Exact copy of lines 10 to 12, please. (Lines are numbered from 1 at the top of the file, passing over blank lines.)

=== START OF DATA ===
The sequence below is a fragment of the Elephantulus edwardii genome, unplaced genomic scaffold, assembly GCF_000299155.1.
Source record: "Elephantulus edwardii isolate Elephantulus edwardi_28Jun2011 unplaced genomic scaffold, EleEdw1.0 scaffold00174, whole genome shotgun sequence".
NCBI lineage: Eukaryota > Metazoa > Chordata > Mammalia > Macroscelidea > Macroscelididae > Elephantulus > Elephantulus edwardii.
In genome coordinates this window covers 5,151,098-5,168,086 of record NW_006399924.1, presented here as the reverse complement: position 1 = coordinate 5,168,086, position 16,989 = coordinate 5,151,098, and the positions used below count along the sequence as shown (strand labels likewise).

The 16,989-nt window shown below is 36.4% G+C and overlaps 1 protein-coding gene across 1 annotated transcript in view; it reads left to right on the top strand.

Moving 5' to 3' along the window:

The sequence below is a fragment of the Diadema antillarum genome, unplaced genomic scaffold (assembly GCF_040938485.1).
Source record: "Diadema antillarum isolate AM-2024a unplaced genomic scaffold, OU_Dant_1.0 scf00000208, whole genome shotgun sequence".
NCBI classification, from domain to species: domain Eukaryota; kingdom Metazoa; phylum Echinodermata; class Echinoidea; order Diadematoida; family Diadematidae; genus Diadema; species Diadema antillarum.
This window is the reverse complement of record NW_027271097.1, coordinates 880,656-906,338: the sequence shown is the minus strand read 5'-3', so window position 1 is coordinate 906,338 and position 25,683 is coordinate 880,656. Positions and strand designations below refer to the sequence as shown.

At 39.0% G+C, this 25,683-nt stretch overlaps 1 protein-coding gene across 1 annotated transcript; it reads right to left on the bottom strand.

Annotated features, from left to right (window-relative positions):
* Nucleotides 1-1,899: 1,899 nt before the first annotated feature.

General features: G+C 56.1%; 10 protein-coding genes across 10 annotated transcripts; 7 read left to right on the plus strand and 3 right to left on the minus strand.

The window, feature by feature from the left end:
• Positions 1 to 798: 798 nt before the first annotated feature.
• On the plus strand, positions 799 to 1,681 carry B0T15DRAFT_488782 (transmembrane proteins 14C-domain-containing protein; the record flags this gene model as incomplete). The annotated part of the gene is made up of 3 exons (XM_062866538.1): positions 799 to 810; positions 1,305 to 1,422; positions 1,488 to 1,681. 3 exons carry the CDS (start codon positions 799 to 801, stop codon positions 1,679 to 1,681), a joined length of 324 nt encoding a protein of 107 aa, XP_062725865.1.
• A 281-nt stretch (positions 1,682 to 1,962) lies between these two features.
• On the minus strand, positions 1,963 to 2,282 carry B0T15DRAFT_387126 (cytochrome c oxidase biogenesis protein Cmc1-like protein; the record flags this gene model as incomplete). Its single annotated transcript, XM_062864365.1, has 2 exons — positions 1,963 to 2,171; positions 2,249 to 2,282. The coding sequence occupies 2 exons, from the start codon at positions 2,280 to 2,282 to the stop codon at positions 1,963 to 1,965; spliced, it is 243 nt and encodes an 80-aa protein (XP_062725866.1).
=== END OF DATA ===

This window is the reverse complement of record NW_027271097.1, coordinates 880,656-906,338: the sequence shown is the minus strand read 5'-3', so window position 1 is coordinate 906,338 and position 25,683 is coordinate 880,656. Positions and strand designations below refer to the sequence as shown.

At 39.0% G+C, this 25,683-nt stretch overlaps 1 protein-coding gene across 1 annotated transcript; it reads right to left on the bottom strand.

Annotated features, from left to right (window-relative positions):